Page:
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Eur J Neurosci. 2008 Oct;28(8):1589-602. doi: 10.1111/j.1460-9568.2008.06454.x.

Stimulation by cochlear implant in unilaterally deaf rats reverses the decrease of inhibitory transmission in the inferior colliculus.

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1
Laboratoire de Neurobiologie des Réseaux Sensorimoteurs, Université Paris Descartes - CNRS, Centre Universitaire des Saints-Pères, Paris, France.

Abstract

In the last decade, numerous studies have investigated synaptic transmission changes in various auditory nuclei after unilateral cochlear injury. However, few data are available concerning the potential effect of electrical stimulation of the deafferented auditory nerve on the inhibitory neurotransmission in these nuclei. We report here for the first time the effect of chronic electrical stimulation of the deafferented auditory nerve on alpha1 subunit of the glycinergic receptor (GlyRalpha1) and glutamic acid decarboxylase (GAD)67 expression in the central nucleus of inferior colliculus (CIC). Adult rats were unilaterally cochleectomized by intracochlear neomycin sulphate injection. Fifteen days later, the ipsilateral auditory nerve was chronically stimulated either 4, 8 or 22 h daily, for 5 days using intracochlear bipolar electrodes. GlyRalpha1 and GAD67 mRNA and protein were quantified in the CIC using in situ hybridization and immunohistofluorescence methods. Our data showed that as after surgical ablation, GlyRalpha1 and GAD67 expression were strongly decreased in the contralateral CIC after unilateral chemical cochleectomy. Most importantly, these postlesional down-modulations were significantly reversed by chronic electrical stimulation of the deafferented auditory nerve. This recovery, however, did not persist for more than 5 days after the cessation of the deafferented auditory nerve electrical stimulation. Thus, downregulations of GlyRalpha1 and GAD67 may be involved both in the increased excitability observed in the CIC after unilateral deafness and consequently in the tinnitus frequently observed in unilateral adult deaf patients. Electrical stimulation of the deafferented auditory nerve in patients may be a potential new approach for treating tinnitus with unilateral hearing loss.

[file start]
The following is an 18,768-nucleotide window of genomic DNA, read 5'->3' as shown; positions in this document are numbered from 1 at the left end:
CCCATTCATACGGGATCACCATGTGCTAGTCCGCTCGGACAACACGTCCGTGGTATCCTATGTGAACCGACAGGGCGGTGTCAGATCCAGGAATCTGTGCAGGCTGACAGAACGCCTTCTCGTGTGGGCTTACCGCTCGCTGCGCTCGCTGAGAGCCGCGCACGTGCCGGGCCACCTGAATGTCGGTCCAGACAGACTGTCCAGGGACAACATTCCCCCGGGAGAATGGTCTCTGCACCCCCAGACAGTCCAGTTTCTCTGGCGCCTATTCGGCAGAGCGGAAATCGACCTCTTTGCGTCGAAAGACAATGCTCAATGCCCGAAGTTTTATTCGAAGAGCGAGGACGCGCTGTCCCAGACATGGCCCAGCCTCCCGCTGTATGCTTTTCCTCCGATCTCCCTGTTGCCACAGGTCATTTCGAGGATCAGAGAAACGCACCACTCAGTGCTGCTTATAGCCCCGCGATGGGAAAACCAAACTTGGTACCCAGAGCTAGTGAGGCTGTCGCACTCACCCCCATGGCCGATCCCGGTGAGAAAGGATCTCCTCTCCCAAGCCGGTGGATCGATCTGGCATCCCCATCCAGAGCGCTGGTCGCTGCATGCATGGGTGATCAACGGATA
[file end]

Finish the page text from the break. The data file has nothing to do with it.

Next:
[Indexed for MEDLINE]

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